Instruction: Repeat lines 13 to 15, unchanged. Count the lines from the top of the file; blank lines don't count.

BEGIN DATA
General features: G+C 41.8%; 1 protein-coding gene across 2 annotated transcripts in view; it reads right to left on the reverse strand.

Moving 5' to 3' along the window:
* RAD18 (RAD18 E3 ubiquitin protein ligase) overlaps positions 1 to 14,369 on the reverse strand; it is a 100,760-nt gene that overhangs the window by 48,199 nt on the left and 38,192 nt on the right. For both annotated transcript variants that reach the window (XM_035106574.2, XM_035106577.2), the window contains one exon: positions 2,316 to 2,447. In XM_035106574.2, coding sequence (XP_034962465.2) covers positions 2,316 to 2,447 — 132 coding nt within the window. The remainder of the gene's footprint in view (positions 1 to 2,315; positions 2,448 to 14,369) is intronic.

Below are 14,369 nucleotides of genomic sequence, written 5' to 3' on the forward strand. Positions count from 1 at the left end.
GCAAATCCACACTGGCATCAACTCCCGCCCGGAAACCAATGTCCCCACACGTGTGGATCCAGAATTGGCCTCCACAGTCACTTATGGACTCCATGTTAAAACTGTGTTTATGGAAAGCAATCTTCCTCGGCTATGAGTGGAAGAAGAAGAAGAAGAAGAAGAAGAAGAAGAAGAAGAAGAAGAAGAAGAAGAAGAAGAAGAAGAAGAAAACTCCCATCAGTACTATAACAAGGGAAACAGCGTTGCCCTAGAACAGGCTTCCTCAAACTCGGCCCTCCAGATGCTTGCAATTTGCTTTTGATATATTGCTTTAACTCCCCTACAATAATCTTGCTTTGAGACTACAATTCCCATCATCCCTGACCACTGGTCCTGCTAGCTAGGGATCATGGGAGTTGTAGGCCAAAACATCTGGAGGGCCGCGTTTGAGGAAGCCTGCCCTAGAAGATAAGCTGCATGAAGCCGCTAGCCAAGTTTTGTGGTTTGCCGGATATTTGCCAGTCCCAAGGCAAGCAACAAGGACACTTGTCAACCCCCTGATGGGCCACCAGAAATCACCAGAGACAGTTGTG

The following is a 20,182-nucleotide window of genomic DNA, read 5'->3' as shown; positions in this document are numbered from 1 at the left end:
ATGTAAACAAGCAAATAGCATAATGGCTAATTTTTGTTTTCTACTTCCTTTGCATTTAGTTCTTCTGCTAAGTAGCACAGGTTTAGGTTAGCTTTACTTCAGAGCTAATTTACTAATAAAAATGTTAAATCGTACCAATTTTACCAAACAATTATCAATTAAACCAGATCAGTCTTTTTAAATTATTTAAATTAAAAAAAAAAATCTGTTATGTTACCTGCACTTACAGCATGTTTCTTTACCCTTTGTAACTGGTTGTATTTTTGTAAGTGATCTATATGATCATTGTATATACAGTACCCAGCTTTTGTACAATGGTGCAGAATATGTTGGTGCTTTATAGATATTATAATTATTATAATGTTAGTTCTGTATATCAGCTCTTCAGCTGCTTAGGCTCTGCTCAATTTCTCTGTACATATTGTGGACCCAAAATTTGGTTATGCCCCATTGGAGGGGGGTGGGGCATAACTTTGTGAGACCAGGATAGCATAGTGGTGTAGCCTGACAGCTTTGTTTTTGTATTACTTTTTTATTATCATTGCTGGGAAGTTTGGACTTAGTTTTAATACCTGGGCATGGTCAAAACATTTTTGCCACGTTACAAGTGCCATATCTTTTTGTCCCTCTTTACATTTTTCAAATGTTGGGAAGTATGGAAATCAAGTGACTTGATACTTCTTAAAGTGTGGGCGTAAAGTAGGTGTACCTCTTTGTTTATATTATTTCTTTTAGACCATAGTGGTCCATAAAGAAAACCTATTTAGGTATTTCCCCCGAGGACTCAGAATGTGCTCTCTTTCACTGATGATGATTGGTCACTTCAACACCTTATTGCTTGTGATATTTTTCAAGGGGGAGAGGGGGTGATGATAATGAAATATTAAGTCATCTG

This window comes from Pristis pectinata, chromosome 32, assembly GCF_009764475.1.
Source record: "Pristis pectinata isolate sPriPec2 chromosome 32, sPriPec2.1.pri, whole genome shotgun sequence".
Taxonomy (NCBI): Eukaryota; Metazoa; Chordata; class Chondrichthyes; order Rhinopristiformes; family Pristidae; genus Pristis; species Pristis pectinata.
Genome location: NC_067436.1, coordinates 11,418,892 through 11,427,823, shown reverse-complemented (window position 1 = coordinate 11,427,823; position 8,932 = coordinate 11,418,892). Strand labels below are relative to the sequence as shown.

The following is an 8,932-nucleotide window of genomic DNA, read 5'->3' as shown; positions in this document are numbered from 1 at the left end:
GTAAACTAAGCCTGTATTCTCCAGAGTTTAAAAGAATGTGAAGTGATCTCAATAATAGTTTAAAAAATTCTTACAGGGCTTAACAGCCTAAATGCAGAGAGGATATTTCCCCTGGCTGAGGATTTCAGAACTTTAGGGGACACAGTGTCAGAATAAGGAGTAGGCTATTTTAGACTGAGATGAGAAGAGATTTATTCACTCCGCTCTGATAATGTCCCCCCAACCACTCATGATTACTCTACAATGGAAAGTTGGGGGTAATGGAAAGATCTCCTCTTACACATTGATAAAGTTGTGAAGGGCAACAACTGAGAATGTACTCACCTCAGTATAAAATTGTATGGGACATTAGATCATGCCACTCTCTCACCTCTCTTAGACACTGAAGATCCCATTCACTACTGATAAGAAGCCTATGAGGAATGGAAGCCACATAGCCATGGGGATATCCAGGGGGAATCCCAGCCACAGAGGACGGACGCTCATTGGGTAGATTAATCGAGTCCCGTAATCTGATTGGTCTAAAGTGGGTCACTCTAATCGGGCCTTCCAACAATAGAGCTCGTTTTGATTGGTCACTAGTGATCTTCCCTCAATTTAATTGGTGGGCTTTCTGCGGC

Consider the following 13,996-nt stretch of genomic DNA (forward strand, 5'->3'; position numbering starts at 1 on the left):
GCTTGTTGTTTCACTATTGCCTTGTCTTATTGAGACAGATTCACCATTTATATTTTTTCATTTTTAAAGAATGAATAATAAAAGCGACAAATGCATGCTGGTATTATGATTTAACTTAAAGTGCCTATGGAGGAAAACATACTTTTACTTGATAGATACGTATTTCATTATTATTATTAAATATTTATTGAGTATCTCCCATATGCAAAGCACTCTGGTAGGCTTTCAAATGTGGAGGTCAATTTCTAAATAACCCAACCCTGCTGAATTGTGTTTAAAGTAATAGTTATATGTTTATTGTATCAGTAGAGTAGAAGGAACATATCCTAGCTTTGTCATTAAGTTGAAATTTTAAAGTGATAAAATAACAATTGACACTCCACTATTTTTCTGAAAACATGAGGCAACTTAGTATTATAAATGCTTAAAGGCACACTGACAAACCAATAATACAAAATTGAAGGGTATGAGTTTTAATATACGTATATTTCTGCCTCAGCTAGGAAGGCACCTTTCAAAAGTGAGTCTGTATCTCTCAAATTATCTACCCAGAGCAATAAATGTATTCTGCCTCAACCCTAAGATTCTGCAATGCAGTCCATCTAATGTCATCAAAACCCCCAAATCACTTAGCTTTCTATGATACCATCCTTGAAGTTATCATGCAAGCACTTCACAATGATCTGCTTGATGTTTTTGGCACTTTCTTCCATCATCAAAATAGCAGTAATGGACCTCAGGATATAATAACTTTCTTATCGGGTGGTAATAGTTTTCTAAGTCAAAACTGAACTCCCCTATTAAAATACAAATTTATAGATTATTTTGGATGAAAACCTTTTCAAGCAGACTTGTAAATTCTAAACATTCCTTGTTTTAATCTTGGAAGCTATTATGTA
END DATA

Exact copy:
GTAAACTAAGCCTGTATTCTCCAGAGTTTAAAAGAATGTGAAGTGATCTCAATAATAGTTTAAAAAATTCTTACAGGGCTTAACAGCCTAAATGCAGAGAGGATATTTCCCCTGGCTGAGGATTTCAGAACTTTAGGGGACACAGTGTCAGAATAAGGAGTAGGCTATTTTAGACTGAGATGAGAAGAGATTTATTCACTCCGCTCTGATAATGTCCCCCCAACCACTCATGATTACTCTACAATGGAAAGTTGGGGGTAATGGAAAGATCTCCTCTTACACATTGATAAAGTTGTGAAGGGCAACAACTGAGAATGTACTCACCTCAGTATAAAATTGTATGGGACATTAGATCATGCCACTCTCTCACCTCTCTTAGACACTGAAGATCCCATTCACTACTGATAAGAAGCCTATGAGGAATGGAAGCCACATAGCCATGGGGATATCCAGGGGGAATCCCAGCCACAGAGGACGGACGCTCATTGGGTAGATTAATCGAGTCCCGTAATCTGATTGGTCTAAAGTGGGTCACTCTAATCGGGCCTTCCAACAATAGAGCTCGTTTTGATTGGTCACTAGTGATCTTCCCTCAATTTAATTGGTGGGCTTTCTGCGGC

Consider the following 13,996-nt stretch of genomic DNA (forward strand, 5'->3'; position numbering starts at 1 on the left):
GCTTGTTGTTTCACTATTGCCTTGTCTTATTGAGACAGATTCACCATTTATATTTTTTCATTTTTAAAGAATGAATAATAAAAGCGACAAATGCATGCTGGTATTATGATTTAACTTAAAGTGCCTATGGAGGAAAACATACTTTTACTTGATAGATACGTATTTCATTATTATTATTAAATATTTATTGAGTATCTCCCATATGCAAAGCACTCTGGTAGGCTTTCAAATGTGGAGGTCAATTTCTAAATAACCCAACCCTGCTGAATTGTGTTTAAAGTAATAGTTATATGTTTATTGTATCAGTAGAGTAGAAGGAACATATCCTAGCTTTGTCATTAAGTTGAAATTTTAAAGTGATAAAATAACAATTGACACTCCACTATTTTTCTGAAAACATGAGGCAACTTAGTATTATAAATGCTTAAAGGCACACTGACAAACCAATAATACAAAATTGAAGGGTATGAGTTTTAATATACGTATATTTCTGCCTCAGCTAGGAAGGCACCTTTCAAAAGTGAGTCTGTATCTCTCAAATTATCTACCCAGAGCAATAAATGTATTCTGCCTCAACCCTAAGATTCTGCAATGCAGTCCATCTAATGTCATCAAAACCCCCAAATCACTTAGCTTTCTATGATACCATCCTTGAAGTTATCATGCAAGCACTTCACAATGATCTGCTTGATGTTTTTGGCACTTTCTTCCATCATCAAAATAGCAGTAATGGACCTCAGGATATAATAACTTTCTTATCGGGTGGTAATAGTTTTCTAAGTCAAAACTGAACTCCCCTATTAAAATACAAATTTATAGATTATTTTGGATGAAAACCTTTTCAAGCAGACTTGTAAATTCTAAACATTCCTTGTTTTAATCTTGGAAGCTATTATGTA